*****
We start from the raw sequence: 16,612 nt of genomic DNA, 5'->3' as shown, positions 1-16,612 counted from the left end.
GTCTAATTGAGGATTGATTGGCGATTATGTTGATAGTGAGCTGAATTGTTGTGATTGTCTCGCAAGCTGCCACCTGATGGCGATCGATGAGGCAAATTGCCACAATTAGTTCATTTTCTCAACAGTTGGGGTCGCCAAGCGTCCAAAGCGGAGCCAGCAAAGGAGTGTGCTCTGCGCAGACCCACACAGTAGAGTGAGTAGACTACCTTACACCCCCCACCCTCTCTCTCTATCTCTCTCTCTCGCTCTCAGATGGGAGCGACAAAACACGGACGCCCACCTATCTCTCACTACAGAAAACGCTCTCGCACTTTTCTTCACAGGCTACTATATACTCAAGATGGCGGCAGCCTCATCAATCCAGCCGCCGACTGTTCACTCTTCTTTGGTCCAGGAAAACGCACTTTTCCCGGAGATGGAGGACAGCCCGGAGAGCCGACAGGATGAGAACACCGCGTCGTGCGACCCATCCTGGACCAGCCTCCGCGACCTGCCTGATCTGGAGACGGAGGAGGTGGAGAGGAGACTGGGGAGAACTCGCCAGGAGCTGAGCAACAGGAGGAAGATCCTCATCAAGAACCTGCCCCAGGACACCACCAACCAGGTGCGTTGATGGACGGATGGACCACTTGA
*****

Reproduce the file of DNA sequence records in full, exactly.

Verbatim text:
We start from the raw sequence: 16,612 nt of genomic DNA, 5'->3' as shown, positions 1-16,612 counted from the left end.
GTCTAATTGAGGATTGATTGGCGATTATGTTGATAGTGAGCTGAATTGTTGTGATTGTCTCGCAAGCTGCCACCTGATGGCGATCGATGAGGCAAATTGCCACAATTAGTTCATTTTCTCAACAGTTGGGGTCGCCAAGCGTCCAAAGCGGAGCCAGCAAAGGAGTGTGCTCTGCGCAGACCCACACAGTAGAGTGAGTAGACTACCTTACACCCCCCACCCTCTCTCTCTATCTCTCTCTCTCGCTCTCAGATGGGAGCGACAAAACACGGACGCCCACCTATCTCTCACTACAGAAAACGCTCTCGCACTTTTCTTCACAGGCTACTATATACTCAAGATGGCGGCAGCCTCATCAATCCAGCCGCCGACTGTTCACTCTTCTTTGGTCCAGGAAAACGCACTTTTCCCGGAGATGGAGGACAGCCCGGAGAGCCGACAGGATGAGAACACCGCGTCGTGCGACCCATCCTGGACCAGCCTCCGCGACCTGCCTGATCTGGAGACGGAGGAGGTGGAGAGGAGACTGGGGAGAACTCGCCAGGAGCTGAGCAACAGGAGGAAGATCCTCATCAAGAACCTGCCCCAGGACACCACCAACCAGGTGCGTTGATGGACGGATGGACCACTTGA